A worrying number of Americans likely filed new jobless claims last week, underscoring the strain to the labor market as rising COVID-19 cases set off another wave of stay-in-place restrictions that have begun to dampen business activity.
The Department of Labor is set to release its weekly report on new jobless claims Thursday morning at 8:30 a.m. ET. Here are the main results expected in the report, compared to consensus estimates compiled by Bloomberg:
Initial jobless claims, week ended Dec. 12: 815,000 expected vs. 853,000 during the prior week
Continuing claims, week ended Dec. 5: 5.7 million expected vs. 5.757 million during the prior week
Last week’s report had ended a seven-week streak during which new jobless claims held below 800,000, as record new COVID-19 case counts and hospitalizations gave way to new mobility restrictions across the country. Some officials have warned of even more restrictions following the holiday season, as regions look to stem the unabated spread of COVID-19 with widespread vaccine distribution still months away.
But these orders have already showed signs of unwinding some of the labor market’s recent strides toward recovery. New weekly jobless claims are expected to come in above 800,000 again in this week’s report, or about four times greater than new claims were averaging each week before the pandemic.
“The recent increase in case counts suggests the labor market could slip even further in the winter months, as hinted at by the latest jobless claims report,” JPMorgan economist Michael Feroli wrote in a recent note. “Even with a vaccine and possibly more fiscal stimulus on the horizon, by this time next year the labor market will likely fall short of anyone’s idea of full employment.”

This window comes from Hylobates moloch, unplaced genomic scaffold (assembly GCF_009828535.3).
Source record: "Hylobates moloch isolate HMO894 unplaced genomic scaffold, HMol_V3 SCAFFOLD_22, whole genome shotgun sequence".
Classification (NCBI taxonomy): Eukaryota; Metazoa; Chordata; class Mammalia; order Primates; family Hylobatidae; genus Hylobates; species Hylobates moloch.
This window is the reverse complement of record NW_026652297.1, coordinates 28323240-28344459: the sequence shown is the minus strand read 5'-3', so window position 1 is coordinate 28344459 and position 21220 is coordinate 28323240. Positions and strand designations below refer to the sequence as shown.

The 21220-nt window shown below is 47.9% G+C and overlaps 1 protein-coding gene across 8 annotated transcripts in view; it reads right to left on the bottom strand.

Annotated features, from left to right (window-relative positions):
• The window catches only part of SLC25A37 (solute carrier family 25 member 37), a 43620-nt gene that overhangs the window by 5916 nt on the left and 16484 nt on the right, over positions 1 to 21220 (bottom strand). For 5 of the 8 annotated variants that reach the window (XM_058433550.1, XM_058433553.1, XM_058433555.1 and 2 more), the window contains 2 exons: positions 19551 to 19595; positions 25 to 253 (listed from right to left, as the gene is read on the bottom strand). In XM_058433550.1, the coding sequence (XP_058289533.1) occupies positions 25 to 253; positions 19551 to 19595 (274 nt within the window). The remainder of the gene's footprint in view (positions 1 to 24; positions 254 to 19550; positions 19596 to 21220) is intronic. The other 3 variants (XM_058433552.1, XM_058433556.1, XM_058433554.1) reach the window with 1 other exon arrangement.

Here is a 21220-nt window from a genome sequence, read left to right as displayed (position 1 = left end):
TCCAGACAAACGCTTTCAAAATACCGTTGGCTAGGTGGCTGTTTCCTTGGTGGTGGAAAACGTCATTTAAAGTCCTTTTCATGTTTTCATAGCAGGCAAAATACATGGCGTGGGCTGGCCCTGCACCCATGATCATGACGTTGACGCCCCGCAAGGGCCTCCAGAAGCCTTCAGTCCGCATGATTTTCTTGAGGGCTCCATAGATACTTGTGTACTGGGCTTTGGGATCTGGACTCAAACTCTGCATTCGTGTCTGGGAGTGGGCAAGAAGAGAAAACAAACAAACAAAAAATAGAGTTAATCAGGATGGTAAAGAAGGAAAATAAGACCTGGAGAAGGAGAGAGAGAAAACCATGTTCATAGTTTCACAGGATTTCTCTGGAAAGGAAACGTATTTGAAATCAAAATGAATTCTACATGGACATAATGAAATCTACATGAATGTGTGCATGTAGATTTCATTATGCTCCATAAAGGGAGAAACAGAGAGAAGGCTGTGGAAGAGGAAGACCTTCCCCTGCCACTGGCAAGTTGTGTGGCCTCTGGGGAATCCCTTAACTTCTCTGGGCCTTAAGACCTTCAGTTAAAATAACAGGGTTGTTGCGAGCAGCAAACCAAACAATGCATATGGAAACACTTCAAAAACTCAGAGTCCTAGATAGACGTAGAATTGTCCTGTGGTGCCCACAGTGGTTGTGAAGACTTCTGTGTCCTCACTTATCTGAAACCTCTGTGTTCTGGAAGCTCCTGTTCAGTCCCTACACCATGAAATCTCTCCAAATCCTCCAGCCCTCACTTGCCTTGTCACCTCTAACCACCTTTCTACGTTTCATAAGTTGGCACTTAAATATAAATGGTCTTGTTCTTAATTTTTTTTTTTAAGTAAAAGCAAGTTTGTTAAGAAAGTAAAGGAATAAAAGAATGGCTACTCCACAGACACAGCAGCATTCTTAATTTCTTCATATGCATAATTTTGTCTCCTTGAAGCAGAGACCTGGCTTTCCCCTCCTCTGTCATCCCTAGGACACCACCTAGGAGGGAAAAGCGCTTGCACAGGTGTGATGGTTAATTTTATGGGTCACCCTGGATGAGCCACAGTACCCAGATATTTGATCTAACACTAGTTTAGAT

Additionally, continuing jobless claims unexpectedly increased last week for the first time since August, suggesting slowing rehiring trends. Consensus economists expect an only slight drop in continuing claims this week, and mostly due to more workers exhausting regular state benefits and rolling onto longer-term federal unemployment programs.
But these federal programs are set to expire at the end of the month, unless Congress manages to enact another virus-relief bill before year-end to reauthorize these programs. More than 13 million Americans were claiming assistance as of last week under the Pandemic Emergency Unemployment Compensation and Pandemic Unemployment Assistance programs, both of which originated from Congress’s Coronavirus Aid, Relief, and Economic Security (CARES) Act in the spring.
“Despite continued negotiations, additional COVID-relief remains elusive while initial claims for unemployment insurance have increased in three out of the past five weeks,” wrote Wells Fargo economists in a note last week. “The focus on unemployment benefits has re-entered the spotlight at a time when initial claims for unemployment recently increased the most since March.”
As of Wednesday, congressional lawmakers were closing in on a deal reportedly worth about $900 billion, which would include another round of stimulus checks to Americans as well as enhanced federal unemployment benefits. Though lawmakers have remained deadlocked over stimulus negotiations for months, traders and economists have become increasingly hopeful for a deal by year-end, given any coronavirus-relief measures would likely be included as part of the broader government spending package for the fiscal year due to be passed at the end of the week.
This post will be updated with the results of the Labor Department’s weekly unemployment claims report Thursday morning at 8:30 a.m. ET. Check back for updates.
Emily McCormick is a reporter for Yahoo Finance. Follow her on Twitter: @emily_mcck
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